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I'm converting a Java library to Objective-C. The Java code uses exceptions flagrantly (to my Objective-C accustomed mind). When converting, should I be throwing Objective-C exceptions (only within the library; I'll catch them before they leave) or should I use NSError constructs.

I'm familiar with the use-case for exceptions in regular Objective-C code; i.e. only for truly exceptional errors. If I don't get a definitive answer here, I'll probably use NSErrors.

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up vote 2 down vote accepted

Throwing and catching exceptions in Objective-C is expensive (except on 32-bit Mac OS X, where the @try part of the exception-catching code is the expensive part instead of the @catch part.)

You're better off returning error codes in some mechanism (such as NSError, the OO way to do it in Objective-C.) Let those bubble up to the code that accesses your framework, and then let that code handle it appropriately.

Memory cleanup in the case of error with either system should not be a huge worry, as you should be able to put most objects and allocations in an autorelease pool. However, be advised that the pool will eat up any NSError or NSException objects created within its scope, so you'll have to make sure those objects survive past the end of your code with additional retains and releases. (Slightly off-topic, but I've seen a lot of people screw this part up when doing error handling.)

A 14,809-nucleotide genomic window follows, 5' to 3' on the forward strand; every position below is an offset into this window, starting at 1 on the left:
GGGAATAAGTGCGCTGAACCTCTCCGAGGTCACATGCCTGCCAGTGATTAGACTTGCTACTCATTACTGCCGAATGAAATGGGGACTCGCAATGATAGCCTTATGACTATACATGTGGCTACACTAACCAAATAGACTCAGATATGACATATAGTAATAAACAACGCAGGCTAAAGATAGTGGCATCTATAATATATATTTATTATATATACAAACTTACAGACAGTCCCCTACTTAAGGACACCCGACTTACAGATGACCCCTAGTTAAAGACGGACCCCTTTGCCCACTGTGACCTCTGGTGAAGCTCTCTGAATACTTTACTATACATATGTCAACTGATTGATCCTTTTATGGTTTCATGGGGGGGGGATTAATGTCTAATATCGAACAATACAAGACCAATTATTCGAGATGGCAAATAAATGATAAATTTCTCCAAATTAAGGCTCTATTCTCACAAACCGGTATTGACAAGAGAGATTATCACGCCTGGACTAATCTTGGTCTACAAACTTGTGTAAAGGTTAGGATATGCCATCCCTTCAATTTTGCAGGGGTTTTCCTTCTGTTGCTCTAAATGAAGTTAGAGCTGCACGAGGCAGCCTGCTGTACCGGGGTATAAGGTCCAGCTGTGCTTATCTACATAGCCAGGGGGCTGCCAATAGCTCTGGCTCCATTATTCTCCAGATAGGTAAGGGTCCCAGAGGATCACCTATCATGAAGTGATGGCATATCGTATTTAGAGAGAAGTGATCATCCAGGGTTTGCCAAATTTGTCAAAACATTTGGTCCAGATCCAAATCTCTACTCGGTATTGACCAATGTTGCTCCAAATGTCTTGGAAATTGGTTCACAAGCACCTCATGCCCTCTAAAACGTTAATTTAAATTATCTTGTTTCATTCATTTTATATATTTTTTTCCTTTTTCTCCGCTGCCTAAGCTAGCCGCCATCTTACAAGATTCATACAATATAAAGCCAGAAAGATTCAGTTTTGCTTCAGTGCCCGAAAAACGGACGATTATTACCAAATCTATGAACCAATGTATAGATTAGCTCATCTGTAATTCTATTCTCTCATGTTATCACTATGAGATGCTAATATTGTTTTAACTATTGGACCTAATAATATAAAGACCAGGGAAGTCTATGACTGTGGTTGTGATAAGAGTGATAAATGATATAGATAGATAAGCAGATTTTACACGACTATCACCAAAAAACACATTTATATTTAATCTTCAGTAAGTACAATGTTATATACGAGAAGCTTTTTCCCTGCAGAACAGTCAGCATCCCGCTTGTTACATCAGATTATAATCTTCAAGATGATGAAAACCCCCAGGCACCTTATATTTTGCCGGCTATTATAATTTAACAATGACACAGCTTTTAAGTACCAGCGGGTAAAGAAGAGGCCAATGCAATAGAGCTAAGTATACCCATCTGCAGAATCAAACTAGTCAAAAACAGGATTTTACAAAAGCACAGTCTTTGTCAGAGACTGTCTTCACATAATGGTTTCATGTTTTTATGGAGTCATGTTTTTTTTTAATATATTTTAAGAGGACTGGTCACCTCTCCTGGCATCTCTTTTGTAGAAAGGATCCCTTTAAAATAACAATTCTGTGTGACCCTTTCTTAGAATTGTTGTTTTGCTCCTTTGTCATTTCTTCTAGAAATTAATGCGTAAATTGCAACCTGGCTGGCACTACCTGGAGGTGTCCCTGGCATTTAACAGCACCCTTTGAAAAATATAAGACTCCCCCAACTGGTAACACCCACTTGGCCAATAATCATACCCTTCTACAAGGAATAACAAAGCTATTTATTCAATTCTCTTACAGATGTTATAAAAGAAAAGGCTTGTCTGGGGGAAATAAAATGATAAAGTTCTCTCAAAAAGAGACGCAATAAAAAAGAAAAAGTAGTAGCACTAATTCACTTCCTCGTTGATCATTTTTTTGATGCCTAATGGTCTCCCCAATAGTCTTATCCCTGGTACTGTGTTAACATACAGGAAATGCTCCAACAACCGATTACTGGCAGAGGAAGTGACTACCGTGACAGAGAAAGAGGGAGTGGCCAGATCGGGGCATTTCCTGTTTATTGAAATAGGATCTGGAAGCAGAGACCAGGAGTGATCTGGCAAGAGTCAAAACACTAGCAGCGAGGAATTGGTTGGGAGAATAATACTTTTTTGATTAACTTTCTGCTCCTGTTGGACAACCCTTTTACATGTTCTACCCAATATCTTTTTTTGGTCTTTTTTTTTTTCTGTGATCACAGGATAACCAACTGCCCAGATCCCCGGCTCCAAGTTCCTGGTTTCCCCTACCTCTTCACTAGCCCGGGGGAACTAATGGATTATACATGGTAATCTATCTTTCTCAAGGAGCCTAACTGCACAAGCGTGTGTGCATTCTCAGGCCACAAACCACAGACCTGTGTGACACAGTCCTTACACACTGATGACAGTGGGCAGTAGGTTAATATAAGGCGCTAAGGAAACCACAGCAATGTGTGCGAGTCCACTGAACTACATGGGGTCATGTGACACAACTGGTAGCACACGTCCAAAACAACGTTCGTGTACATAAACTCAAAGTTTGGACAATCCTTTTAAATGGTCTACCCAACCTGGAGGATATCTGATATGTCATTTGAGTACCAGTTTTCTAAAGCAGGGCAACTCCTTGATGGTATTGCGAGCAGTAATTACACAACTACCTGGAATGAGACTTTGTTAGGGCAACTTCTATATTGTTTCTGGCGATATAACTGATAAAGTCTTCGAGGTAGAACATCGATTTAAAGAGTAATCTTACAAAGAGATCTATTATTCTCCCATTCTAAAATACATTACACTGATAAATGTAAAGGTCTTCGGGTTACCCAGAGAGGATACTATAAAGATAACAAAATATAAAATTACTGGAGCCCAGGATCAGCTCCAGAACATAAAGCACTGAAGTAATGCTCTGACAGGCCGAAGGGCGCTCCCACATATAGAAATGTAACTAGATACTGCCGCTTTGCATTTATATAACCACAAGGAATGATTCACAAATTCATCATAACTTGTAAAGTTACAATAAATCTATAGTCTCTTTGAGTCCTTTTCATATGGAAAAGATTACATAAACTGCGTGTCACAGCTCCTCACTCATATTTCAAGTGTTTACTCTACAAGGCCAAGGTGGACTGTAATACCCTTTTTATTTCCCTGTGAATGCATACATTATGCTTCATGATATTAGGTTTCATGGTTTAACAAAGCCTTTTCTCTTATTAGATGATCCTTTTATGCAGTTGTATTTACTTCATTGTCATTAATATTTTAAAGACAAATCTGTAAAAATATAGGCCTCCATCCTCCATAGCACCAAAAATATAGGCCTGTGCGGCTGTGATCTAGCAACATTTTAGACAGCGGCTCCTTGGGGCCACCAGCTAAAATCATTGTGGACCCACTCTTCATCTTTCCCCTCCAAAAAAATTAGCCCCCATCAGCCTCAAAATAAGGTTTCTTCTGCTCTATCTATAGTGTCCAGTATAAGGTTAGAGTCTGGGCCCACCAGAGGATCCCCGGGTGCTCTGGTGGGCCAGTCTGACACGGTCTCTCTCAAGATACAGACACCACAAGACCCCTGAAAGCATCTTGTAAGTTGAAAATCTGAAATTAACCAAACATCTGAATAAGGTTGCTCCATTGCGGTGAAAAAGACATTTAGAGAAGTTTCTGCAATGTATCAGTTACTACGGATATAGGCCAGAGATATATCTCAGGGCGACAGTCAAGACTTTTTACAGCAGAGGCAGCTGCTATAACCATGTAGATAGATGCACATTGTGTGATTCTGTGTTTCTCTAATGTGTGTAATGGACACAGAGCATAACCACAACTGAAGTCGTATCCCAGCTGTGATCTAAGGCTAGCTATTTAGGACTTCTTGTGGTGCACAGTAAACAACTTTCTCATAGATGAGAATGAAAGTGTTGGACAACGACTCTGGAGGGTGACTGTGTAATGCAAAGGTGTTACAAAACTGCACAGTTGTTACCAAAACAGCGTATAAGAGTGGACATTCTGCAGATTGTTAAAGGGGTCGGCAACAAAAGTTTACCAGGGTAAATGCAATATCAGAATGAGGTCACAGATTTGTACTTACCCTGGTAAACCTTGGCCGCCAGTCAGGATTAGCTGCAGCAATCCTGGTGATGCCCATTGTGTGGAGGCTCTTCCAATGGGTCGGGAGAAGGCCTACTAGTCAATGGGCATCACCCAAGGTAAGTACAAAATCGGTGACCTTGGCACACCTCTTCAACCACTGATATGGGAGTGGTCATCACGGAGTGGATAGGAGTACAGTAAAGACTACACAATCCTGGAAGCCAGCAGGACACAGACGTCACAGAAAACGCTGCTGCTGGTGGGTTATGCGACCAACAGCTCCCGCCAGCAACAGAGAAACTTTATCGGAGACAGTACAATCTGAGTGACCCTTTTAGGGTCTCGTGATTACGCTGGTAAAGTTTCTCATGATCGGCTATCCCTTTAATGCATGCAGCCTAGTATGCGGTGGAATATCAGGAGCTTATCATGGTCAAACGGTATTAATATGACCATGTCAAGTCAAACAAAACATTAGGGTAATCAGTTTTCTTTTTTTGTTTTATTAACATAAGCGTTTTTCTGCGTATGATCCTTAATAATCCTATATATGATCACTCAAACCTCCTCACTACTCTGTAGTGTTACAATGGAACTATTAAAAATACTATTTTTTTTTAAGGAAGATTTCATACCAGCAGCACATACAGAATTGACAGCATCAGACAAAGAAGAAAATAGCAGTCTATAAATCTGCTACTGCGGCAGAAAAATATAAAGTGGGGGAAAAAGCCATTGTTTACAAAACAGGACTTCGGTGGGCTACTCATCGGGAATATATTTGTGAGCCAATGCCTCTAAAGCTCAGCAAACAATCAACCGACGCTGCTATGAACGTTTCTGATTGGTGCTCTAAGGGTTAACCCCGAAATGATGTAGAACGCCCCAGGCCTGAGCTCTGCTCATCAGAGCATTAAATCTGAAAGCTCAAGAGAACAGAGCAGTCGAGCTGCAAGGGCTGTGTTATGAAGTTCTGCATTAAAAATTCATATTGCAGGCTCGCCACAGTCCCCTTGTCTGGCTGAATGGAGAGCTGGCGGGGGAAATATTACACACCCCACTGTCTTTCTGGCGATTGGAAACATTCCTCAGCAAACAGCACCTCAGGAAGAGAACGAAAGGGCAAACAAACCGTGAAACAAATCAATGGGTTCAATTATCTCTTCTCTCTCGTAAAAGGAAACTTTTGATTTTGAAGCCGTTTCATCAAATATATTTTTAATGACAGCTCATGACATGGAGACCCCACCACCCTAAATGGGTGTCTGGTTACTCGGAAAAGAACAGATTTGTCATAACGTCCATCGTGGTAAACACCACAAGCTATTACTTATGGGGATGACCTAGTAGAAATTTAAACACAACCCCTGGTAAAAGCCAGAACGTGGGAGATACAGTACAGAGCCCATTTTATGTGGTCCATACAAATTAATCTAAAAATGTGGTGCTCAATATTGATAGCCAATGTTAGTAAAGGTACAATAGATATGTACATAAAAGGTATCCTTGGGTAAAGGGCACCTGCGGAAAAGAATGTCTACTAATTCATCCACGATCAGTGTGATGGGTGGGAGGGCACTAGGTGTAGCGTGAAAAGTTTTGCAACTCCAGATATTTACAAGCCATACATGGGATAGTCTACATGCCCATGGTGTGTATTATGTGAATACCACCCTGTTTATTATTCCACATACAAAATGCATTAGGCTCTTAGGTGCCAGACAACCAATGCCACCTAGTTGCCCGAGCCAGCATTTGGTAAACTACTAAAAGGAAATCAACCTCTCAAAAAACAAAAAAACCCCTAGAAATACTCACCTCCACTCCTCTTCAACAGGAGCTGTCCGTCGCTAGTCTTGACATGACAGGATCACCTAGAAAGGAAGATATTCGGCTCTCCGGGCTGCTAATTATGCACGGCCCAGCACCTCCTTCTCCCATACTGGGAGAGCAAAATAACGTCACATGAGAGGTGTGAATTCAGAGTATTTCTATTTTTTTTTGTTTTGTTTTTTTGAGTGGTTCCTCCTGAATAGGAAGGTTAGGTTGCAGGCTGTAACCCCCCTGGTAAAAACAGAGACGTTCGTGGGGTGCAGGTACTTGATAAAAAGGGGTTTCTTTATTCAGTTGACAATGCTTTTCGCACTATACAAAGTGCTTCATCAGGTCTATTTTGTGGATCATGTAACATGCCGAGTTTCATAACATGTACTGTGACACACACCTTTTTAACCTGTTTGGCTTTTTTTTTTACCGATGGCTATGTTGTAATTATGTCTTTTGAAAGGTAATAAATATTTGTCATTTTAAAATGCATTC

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Thanks to everybody who answered. – CajunLuke Jul 18 '10 at 15:09
If you can't recover from the error then use exceptions. E.g. if the user of your API breaks the contract by supplying illegal arguments, or you have a problem which could only have been caused by a programming mistake on your part. – Adam Smith May 24 '13 at 14:32

If the library can handle all the exceptions on its own, then they're not really exceptions in the Objective-C sense of the word: no programmer error has occurred; rather, something wholly anticipated has happened. You should use use error codes/NSError as needed, but you might be able to dispose with much of the info provided by the exceptions and just return a value that indicates an "error" (nil, 0, and NSNotFound being some of the common ones) and handle that. You might also consider error-handling delegate methods.

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I would just return errors on the Objective-C library (NSError approach). After all, it's the way error handling is done in C.

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I wouldn't worry too much about using or not using exceptions. If it makes your code cleaner, use them. The only thing you really have to be careful about is not throwing exceptions through code that you do not know is exception safe which is pretty much all code you did not write.

Yes, using exceptions is expensive, but worrying about that is an example of premature optimisation. After all, compared with a C function call, Objective-C message dispatch is expensive, but you don't hear Objective-C programmers saying "don't use Objective-C messages".

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Except that would go against idiomatic Objective-C code and recommendations from Apple. Other people reading the code expect to see exceptions for non recoverable errors, not recoverable ones. – Adam Smith May 24 '13 at 14:30
@AdamSmith Recommendations from Apple aren't gospel. However, the way exceptions work in Objective-C (or don't work) makes them pretty much useless for recoverable errors. – JeremyP May 25 '13 at 16:37
I agree, but Apple usually give their advice for good reasons. You should have good reasons to not follow it. Some choices are of course arbitary but because Objective-C developers have gotten used to them, it makes sense to stick to them, unless one has good reasons not to. – Adam Smith May 25 '13 at 18:31

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